It used to be commonly agreed that "an honest confession is good for the soul, but bad for the reputation" (Thomas Dewar). However, confession may not be good for the soul if it triggers an avalanche of public opinion and commentary on your personal experience. Confession is only useful when it brings about catharsis, not celebrity or unfettered criticism. In recent times, the persons making these confessions on news media platforms or talk shows are usually claiming victimhood. They may be seeking anything but catharsis—for example—sympathy, justice, celebrity, financial compensation or any combination of the above. But if healing is the true motivation, then a different kind of confession will be required.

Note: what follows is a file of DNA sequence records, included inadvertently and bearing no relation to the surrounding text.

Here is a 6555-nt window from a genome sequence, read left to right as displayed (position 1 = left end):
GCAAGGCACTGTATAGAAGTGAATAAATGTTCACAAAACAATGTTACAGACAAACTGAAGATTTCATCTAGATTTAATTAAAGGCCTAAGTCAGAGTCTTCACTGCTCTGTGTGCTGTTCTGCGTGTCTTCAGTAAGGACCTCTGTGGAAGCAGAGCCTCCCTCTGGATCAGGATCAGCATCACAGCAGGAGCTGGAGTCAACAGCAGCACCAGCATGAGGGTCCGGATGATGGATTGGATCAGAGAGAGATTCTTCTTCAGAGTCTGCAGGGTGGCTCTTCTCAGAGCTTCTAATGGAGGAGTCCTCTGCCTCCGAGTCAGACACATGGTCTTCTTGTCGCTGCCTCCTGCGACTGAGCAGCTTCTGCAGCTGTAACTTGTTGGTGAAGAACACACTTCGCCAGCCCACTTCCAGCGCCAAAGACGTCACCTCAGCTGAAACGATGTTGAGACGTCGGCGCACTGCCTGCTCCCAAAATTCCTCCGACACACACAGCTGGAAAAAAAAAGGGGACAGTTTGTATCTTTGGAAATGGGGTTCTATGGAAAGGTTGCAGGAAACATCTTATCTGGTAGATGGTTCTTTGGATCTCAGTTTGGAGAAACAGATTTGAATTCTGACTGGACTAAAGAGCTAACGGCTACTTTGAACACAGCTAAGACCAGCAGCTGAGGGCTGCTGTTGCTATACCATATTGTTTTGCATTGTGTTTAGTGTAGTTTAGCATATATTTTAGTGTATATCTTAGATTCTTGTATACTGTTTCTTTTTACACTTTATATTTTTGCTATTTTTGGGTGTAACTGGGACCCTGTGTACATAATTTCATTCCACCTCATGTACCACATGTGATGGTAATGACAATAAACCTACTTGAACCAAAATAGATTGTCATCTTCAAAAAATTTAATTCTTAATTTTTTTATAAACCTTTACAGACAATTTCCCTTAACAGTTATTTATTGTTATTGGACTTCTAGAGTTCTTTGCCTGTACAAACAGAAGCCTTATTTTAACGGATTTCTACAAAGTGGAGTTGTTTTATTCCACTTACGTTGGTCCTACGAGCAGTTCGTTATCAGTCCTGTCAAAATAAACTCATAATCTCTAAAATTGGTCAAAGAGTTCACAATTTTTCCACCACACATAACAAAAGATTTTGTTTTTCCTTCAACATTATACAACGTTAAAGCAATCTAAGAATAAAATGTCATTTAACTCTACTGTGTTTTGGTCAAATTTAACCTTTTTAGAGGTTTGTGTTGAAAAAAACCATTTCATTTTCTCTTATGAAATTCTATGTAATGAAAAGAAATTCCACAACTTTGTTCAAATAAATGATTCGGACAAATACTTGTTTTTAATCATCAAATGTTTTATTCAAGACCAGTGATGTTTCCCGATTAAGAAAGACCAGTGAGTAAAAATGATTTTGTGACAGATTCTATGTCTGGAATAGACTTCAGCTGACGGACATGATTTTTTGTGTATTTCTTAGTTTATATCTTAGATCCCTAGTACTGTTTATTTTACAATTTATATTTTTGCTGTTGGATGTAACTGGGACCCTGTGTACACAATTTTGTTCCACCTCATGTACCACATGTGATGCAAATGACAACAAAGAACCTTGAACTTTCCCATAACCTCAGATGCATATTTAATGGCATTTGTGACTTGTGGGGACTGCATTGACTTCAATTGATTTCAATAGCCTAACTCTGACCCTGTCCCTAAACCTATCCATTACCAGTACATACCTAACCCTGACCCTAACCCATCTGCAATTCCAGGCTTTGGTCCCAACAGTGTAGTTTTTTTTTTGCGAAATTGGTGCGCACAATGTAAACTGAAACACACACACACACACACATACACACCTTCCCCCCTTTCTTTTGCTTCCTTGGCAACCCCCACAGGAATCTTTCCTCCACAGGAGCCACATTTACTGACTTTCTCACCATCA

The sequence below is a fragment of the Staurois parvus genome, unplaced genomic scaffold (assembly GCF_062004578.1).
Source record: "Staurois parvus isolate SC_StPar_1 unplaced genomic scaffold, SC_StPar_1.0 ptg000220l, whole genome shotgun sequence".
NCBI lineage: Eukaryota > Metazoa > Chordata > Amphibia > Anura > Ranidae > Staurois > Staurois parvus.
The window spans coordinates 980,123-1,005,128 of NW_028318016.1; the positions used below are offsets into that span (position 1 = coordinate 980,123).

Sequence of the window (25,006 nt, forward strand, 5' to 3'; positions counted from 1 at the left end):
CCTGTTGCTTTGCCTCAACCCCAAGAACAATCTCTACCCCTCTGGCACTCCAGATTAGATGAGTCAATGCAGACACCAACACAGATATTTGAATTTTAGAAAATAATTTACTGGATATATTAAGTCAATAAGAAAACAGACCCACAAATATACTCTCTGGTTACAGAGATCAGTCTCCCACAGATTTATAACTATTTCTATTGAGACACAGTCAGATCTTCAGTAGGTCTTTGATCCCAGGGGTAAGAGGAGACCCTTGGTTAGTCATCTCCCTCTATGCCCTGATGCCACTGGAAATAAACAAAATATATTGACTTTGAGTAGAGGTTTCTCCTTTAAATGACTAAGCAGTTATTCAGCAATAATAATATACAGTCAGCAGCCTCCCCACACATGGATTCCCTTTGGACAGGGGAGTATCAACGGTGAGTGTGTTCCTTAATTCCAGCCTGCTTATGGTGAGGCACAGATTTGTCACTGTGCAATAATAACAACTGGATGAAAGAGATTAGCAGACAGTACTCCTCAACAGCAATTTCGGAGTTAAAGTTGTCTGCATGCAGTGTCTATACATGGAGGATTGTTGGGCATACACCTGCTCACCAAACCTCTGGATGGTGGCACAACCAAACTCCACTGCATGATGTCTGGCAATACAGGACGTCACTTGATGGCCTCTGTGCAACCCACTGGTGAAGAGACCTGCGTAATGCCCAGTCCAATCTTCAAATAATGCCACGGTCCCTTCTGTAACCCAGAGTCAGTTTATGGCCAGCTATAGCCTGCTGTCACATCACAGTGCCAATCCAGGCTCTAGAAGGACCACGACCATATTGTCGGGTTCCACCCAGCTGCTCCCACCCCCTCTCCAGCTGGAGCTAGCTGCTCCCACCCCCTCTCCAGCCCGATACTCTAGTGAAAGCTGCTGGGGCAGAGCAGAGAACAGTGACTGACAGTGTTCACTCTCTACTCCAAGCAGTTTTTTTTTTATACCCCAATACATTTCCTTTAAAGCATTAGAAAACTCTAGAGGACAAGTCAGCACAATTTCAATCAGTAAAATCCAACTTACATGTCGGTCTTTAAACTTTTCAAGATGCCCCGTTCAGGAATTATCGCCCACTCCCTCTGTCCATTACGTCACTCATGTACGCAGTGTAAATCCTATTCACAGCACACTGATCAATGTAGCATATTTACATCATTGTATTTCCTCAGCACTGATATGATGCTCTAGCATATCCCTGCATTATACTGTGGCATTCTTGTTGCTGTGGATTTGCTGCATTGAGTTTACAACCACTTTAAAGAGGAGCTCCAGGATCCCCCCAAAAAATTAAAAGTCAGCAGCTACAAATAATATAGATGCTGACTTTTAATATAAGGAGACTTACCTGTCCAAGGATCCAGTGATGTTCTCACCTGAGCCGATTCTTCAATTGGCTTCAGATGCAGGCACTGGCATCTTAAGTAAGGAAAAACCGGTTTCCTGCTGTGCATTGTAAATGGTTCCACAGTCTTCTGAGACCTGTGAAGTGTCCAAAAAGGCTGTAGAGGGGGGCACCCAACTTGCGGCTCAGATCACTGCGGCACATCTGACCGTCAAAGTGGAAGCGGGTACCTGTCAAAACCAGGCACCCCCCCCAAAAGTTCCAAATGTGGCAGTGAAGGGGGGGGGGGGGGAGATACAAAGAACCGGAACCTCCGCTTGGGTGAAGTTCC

The Human Condition
When celebrities make public admissions of a medical diagnosis, addiction or childhood trauma, they are in effect admitting the inexorable truth—that for all their fame, prestige, wealth and status, they suffer just like anyone else. The worldly prestige of "having made it" cannot insulate them from misfortune and suffering. But should we not have known this all along? Unfortunately, we are living in an age where images of perfection and having it "all together" perpetuate myth, and myths sell brands and generate a fanbase of supporters who are none the wiser. It is becoming increasingly evident that to be a celebrity does not ensure immunity from prosecution, much less from tragedy.